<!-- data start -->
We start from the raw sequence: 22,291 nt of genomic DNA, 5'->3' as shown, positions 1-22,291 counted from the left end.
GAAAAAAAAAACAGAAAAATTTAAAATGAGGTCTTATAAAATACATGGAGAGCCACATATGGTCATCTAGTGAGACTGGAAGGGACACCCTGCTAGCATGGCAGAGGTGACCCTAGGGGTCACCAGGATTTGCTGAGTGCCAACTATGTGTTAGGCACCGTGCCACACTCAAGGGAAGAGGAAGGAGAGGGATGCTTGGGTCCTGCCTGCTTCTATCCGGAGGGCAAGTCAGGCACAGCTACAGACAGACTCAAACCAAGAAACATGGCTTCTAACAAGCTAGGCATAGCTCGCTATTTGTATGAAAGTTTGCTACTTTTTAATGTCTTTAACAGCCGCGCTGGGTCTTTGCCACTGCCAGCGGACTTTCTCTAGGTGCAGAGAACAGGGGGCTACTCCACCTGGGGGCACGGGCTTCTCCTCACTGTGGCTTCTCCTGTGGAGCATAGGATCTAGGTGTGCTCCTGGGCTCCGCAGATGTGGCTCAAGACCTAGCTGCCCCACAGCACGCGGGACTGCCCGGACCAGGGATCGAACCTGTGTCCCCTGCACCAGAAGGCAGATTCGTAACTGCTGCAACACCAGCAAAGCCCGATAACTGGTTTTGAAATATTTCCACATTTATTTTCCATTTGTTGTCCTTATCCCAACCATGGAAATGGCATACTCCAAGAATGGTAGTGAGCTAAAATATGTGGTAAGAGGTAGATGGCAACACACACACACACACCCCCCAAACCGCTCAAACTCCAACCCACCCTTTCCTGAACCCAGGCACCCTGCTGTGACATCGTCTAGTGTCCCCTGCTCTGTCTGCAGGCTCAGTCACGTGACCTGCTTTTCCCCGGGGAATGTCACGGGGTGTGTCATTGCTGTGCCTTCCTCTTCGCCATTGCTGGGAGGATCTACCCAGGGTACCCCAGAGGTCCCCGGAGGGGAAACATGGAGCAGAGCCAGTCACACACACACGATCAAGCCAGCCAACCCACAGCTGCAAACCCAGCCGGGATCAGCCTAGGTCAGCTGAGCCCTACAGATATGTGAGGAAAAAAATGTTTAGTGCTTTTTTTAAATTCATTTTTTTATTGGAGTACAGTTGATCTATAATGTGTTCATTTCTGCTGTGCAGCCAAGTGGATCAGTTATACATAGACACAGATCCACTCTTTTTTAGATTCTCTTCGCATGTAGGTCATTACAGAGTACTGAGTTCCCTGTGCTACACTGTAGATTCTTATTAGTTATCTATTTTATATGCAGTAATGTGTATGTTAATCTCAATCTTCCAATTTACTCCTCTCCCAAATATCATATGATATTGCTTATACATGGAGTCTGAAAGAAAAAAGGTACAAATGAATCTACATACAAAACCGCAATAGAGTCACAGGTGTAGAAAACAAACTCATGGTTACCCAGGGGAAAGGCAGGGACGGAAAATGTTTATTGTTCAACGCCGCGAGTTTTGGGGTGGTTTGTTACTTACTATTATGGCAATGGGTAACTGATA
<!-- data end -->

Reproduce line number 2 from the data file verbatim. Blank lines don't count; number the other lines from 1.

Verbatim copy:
GAAAAAAAAAACAGAAAAATTTAAAATGAGGTCTTATAAAATACATGGAGAGCCACATATGGTCATCTAGTGAGACTGGAAGGGACACCCTGCTAGCATGGCAGAGGTGACCCTAGGGGTCACCAGGATTTGCTGAGTGCCAACTATGTGTTAGGCACCGTGCCACACTCAAGGGAAGAGGAAGGAGAGGGATGCTTGGGTCCTGCCTGCTTCTATCCGGAGGGCAAGTCAGGCACAGCTACAGACAGACTCAAACCAAGAAACATGGCTTCTAACAAGCTAGGCATAGCTCGCTATTTGTATGAAAGTTTGCTACTTTTTAATGTCTTTAACAGCCGCGCTGGGTCTTTGCCACTGCCAGCGGACTTTCTCTAGGTGCAGAGAACAGGGGGCTACTCCACCTGGGGGCACGGGCTTCTCCTCACTGTGGCTTCTCCTGTGGAGCATAGGATCTAGGTGTGCTCCTGGGCTCCGCAGATGTGGCTCAAGACCTAGCTGCCCCACAGCACGCGGGACTGCCCGGACCAGGGATCGAACCTGTGTCCCCTGCACCAGAAGGCAGATTCGTAACTGCTGCAACACCAGCAAAGCCCGATAACTGGTTTTGAAATATTTCCACATTTATTTTCCATTTGTTGTCCTTATCCCAACCATGGAAATGGCATACTCCAAGAATGGTAGTGAGCTAAAATATGTGGTAAGAGGTAGATGGCAACACACACACACACACCCCCCAAACCGCTCAAACTCCAACCCACCCTTTCCTGAACCCAGGCACCCTGCTGTGACATCGTCTAGTGTCCCCTGCTCTGTCTGCAGGCTCAGTCACGTGACCTGCTTTTCCCCGGGGAATGTCACGGGGTGTGTCATTGCTGTGCCTTCCTCTTCGCCATTGCTGGGAGGATCTACCCAGGGTACCCCAGAGGTCCCCGGAGGGGAAACATGGAGCAGAGCCAGTCACACACACACGATCAAGCCAGCCAACCCACAGCTGCAAACCCAGCCGGGATCAGCCTAGGTCAGCTGAGCCCTACAGATATGTGAGGAAAAAAATGTTTAGTGCTTTTTTTAAATTCATTTTTTTATTGGAGTACAGTTGATCTATAATGTGTTCATTTCTGCTGTGCAGCCAAGTGGATCAGTTATACATAGACACAGATCCACTCTTTTTTAGATTCTCTTCGCATGTAGGTCATTACAGAGTACTGAGTTCCCTGTGCTACACTGTAGATTCTTATTAGTTATCTATTTTATATGCAGTAATGTGTATGTTAATCTCAATCTTCCAATTTACTCCTCTCCCAAATATCATATGATATTGCTTATACATGGAGTCTGAAAGAAAAAAGGTACAAATGAATCTACATACAAAACCGCAATAGAGTCACAGGTGTAGAAAACAAACTCATGGTTACCCAGGGGAAAGGCAGGGACGGAAAATGTTTATTGTTCAACGCCGCGAGTTTTGGGGTGGTTTGTTACTTACTATTATGGCAATGGGTAACTGATA